‘A Visceral Experience of Psychosis’: Why an Artist Spent Three Years Painting Bipolar Disorder

Up a steep road to the top of a ridge, all the mundane falls away.

From here, between the surrounding hills of NSW’s North Rivers region, the great weight of Wollumbin Mt Warning is revealed – its forested flanks a blue mist, its rock face summit glistening in the sun. Wedge-tailed eagles ride the thermals above and wildlife-evoking rainforest runs in every direction.

It was to this place, Uki in County Tweed, that Matt Ottley retired over 10 years ago. The musician, artist and author of children’s books lives surrounded by a raucous chorus of birds. In this house – his refuge – he found peace from the pain of his past.

Ottley has always had a heightened sensitivity to pain and the beauty of the world. It’s something he shares with the young protagonist of his latest release, The Tree of Ecstasy and Unbearable Sadness. This is a monumental project including not only the book, but also a symphonic score on CD, which was performed by a Czech orchestra, and a 50-minute animation created from the 74 paintings and illustrations in the book which is screened in small theaters across the country.

Illustration of a baby and two people holding it from the book by Matt Ottley
“The tree grew out of one of my own psychotic experiences where I thought something was growing inside me.” Illustration: Matt Ottley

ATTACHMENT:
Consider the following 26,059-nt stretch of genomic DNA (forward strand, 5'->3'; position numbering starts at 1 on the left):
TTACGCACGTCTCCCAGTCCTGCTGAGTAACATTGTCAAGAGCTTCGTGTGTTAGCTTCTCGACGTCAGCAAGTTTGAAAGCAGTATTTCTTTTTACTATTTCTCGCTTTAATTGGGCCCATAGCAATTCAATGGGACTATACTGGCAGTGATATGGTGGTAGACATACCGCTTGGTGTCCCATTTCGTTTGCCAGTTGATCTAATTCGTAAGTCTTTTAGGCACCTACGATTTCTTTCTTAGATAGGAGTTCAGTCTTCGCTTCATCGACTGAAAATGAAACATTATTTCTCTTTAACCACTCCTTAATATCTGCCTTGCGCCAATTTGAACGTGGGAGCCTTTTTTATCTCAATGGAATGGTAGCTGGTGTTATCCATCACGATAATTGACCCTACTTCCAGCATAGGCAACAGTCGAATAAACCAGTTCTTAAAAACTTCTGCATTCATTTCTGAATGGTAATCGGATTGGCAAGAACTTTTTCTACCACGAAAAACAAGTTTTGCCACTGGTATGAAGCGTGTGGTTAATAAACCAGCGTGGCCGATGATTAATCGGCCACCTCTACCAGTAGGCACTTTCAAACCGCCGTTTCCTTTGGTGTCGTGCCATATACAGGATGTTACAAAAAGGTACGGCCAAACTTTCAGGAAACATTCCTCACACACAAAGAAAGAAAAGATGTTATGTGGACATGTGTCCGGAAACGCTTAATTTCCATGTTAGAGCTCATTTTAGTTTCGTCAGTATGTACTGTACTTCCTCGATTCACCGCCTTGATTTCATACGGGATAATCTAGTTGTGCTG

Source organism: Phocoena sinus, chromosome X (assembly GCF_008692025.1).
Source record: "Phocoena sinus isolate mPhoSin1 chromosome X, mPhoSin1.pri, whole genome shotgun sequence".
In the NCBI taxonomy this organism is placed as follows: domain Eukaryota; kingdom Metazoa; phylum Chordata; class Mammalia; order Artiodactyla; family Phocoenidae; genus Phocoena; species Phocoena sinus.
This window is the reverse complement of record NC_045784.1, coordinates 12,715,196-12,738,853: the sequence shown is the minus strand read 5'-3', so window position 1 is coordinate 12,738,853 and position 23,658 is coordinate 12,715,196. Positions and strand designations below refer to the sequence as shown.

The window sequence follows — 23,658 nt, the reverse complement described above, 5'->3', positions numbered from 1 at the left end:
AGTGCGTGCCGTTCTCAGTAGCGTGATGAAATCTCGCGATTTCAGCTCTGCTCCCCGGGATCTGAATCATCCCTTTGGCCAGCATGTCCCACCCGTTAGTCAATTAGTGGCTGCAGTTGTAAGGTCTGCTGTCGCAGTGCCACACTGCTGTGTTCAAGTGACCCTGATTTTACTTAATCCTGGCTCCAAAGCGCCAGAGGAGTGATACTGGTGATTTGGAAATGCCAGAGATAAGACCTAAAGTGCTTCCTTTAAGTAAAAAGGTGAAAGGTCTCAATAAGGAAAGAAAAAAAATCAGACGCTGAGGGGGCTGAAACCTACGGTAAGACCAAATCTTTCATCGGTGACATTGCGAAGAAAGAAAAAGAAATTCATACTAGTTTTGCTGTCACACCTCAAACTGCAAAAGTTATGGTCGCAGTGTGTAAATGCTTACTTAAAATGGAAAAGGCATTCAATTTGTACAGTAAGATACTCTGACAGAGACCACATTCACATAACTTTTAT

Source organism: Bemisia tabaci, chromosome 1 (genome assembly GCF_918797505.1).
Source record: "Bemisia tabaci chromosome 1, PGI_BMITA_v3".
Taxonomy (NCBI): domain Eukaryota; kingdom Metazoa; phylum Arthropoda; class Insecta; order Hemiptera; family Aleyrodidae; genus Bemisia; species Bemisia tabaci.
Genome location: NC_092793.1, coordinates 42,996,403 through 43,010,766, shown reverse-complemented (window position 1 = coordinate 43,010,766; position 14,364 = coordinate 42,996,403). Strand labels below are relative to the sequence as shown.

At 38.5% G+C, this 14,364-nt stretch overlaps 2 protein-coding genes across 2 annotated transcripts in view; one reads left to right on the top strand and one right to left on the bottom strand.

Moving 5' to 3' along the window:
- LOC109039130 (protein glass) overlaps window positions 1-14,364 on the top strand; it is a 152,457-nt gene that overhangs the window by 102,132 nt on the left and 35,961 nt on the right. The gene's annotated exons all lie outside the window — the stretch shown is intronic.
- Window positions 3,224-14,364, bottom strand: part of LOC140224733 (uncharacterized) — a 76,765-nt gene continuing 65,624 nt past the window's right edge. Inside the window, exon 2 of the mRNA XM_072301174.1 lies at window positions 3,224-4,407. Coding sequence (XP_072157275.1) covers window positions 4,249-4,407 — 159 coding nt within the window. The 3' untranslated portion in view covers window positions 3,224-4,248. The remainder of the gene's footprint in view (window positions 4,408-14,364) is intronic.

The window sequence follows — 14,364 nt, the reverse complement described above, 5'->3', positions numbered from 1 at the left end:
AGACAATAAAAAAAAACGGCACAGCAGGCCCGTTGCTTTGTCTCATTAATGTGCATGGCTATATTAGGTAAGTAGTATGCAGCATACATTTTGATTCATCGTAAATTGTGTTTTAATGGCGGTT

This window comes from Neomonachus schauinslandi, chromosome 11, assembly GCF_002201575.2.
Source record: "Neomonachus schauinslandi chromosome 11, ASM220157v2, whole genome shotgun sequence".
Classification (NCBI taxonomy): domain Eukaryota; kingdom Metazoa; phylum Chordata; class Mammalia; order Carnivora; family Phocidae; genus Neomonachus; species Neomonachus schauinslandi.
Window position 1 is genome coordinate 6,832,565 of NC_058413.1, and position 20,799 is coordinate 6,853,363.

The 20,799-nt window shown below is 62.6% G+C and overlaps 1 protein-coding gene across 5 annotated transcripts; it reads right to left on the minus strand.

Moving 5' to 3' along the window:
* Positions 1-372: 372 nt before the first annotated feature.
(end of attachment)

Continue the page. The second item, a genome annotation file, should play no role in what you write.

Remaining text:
The story follows a boy who, like Ottley, sees things differently. “His gift showed him things so beautiful that they made him cry. But it also tormented him with the pain of others that numbed him,” it reads. The story unfolds around the metaphor of a tree growing within him: its flower is ecstasy, its fruit is sadness.He was inspired by Ottley’s bipolar disorder, which he was diagnosed with in his 40s.

“The tree really came out of one of my own psychotic experiences where I thought something was growing inside me,” he says. “It was a plant of a floral nature. That’s what I wanted to express.

In the book, the tree transforms into a flying cow, a reptile, and then a blue bird, which flies across mountains and oceans into a world of “beauty and wonder”. All the stages of the journey represent the stages of psychosis – like in an ancient city, when she encounters a self-centered ruler with the enormous, bulbous body of an insect.

A painting from Matt Ottley's 2022 book The Tree of Ecstasy and Unbearable Sadness, the illustration depicts elephants traveling up a rainforest-lined river
A painting from Ottley’s 2022 book, The Tree of Ecstasy and Unbearable Sadness.

“She’s the kind of infantile self at the heart of psychosis,” Ottley says. “When you are in this state, the other does not exist. The world has become so twisted and you’re trying to make your way through it.

Flying over valleys and hills, the boy travels through stages of frailty and revelation in darkness and storm – until he returns to the world and himself with “quiet” and hope.

As we sit on her patio overlooking nature, freshly baked muffins are placed on the table by Ottley’s partner, Tina Wilson. Ottley is a gentle, delicate, and rather blissful man with long white hair. One of the country’s most popular author-illustrators, he has worked on more than 40 titles, including last year’s Prime Minister’s Award-winning children’s book, How To Make A Bird, written by Meg McKinlay.